Development in New York City has been shown to displace and degrade neighborhoods, causing chronic problems with income inequality, crime, affordability, and health issues, as noted in the 2017 report by the city’s Commission to Combat Rikers Island (pdf). The city’s Metropolitan Transportation Authority (MTA) has attempted to address these issues by undertaking the development of green infrastructure to help repair upstate communities. A local action plan implemented by the state calls for the creation of 1,000 tree farms, a half-million feet of community gardens, and implementation of nearly all the previously approved local habitat initiatives.
Despite these projects and the government’s efforts, the need for green infrastructure and public transportation is also clearly evident in Kingston, a city designated the first low-income and environmental restoration area in the nation by the US Department of Housing and Urban Development (HUD). Roughly 90% of Kingvillians participate in a 50-mile path to the border of the United States and Canada, where they wait for Amtrak, the Metro-North Railroad, or a bus to connect them to New York City. The city relies on trains for up to 60% of its electricity and 30% of its vehicles, according to a report from Union Station New York (pdf), and Kingston has seen the enactment of low-income housing rules that require developers to build high-quality, energy-efficient housing close to transit.
Although initiatives to improve King’s healthcare system, sports facilities, and educational facilities abound, the city is still plagued by the problems noted in HUD’s latest HUD report. Compared to King, many of the challenges and neglected problems noted by HUD are being faced by other smaller communities in New York, such as Kingston, Troy, Schenectady, and the tiny borough of Ossining, which had a 2015 population of 4,258 (pdf). Though New York, Rhode Island, and nearby states still have the highest youth unemployment and poverty rates in the nation, the state struggles with gang violence and displacement caused by gentrification, as documented in the 2014 report by the US Justice Department, “Responding to the Impacts of Change in the Urban Poorer Neighborhoods of New York City” (pdf).
These developments have led to the migration of many young people from the low-income and high-crime areas of Newark, New Jersey, to New York City and Schenectady, and the growth of a massive tree farm on the edge of the Five Towns in Queens that services 20 acres of farmland and was listed as an urban forest. As shown in the above video, the Citi Trust, a public-private partnership between JPMorgan Chase and the city, has also brought many new apartments and commercial development projects to Schenectady, continuing the city’s resurgence.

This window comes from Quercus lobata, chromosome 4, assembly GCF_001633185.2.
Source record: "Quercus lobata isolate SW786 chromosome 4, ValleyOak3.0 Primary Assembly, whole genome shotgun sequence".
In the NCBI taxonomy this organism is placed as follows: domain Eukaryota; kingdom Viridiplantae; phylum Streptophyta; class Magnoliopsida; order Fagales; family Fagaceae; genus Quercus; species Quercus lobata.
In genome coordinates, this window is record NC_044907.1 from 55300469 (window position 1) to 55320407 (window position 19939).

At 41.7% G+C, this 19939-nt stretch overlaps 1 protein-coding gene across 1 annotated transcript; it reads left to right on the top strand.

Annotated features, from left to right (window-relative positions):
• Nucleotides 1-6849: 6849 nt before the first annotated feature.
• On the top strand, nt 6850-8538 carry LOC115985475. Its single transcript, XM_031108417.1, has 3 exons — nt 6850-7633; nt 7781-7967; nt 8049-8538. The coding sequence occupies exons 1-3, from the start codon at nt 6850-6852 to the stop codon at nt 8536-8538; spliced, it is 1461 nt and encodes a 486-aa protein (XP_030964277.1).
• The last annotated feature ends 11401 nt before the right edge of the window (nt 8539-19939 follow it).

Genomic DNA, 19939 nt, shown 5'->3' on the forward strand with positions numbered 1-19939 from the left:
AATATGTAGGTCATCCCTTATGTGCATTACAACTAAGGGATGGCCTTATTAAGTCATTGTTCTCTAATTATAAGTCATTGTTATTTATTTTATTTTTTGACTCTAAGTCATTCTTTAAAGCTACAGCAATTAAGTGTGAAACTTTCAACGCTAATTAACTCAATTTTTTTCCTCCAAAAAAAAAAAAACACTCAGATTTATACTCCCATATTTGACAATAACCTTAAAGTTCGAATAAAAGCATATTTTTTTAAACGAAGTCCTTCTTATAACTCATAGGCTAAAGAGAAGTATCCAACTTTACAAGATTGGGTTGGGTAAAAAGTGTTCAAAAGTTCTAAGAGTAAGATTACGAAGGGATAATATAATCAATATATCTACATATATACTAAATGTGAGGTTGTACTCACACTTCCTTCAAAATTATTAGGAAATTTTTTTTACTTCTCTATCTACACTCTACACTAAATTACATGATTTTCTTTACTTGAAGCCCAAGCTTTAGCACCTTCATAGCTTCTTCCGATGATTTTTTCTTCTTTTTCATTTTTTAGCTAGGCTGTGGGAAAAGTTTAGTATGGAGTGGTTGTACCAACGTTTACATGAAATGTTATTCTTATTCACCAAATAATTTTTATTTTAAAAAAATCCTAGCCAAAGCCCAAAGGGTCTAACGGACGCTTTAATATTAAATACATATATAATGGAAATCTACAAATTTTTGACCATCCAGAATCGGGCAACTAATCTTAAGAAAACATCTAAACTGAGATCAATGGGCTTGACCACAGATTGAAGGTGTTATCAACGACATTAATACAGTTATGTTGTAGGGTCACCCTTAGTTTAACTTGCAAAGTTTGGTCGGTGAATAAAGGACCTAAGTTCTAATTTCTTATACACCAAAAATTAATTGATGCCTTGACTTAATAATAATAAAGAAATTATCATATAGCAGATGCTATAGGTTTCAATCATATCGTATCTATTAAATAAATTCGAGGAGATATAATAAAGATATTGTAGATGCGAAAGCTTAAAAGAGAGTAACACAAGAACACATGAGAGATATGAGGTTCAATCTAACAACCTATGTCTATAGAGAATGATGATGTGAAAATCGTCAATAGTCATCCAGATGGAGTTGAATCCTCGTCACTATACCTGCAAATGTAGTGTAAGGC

Additional cities, such as Little Rock, Arkansas, and St. Louis, Missouri, have also been faced with desecration of their urban forests by developers and high-density development, and are being forced to support efforts to protect and preserve urban forests. As other cities face similar problems, the possibilities are limitless for what King could become.
According to a 2016 report by the National Trust for Historic Preservation, urban forest creates about three times as many jobs than forest industry alone, and billions of dollars in economic activity. Even with the massive amount of investment and work still needed, Kingston’s future is undeniably bright.
This story is part of a series produced by the Guardian to mark the first anniversary of the Royal Horticultural Society’s designation of Kingston-upon-Thames as a UNESCO City of Design.
The series is part of The Great Places to Live, the Guardian’s global journalism project exploring how cities are changing. Our investigation includes reports, data and interactive graphics about 162 of the world’s most vibrant cities and economies from Brazil to Istanbul and Johannesburg. The Guardian is opening nominations for the Great Places to Live network in 2019, which will identify world cities that have demonstrated innovative and high-impact approaches to their development. For further information, click here.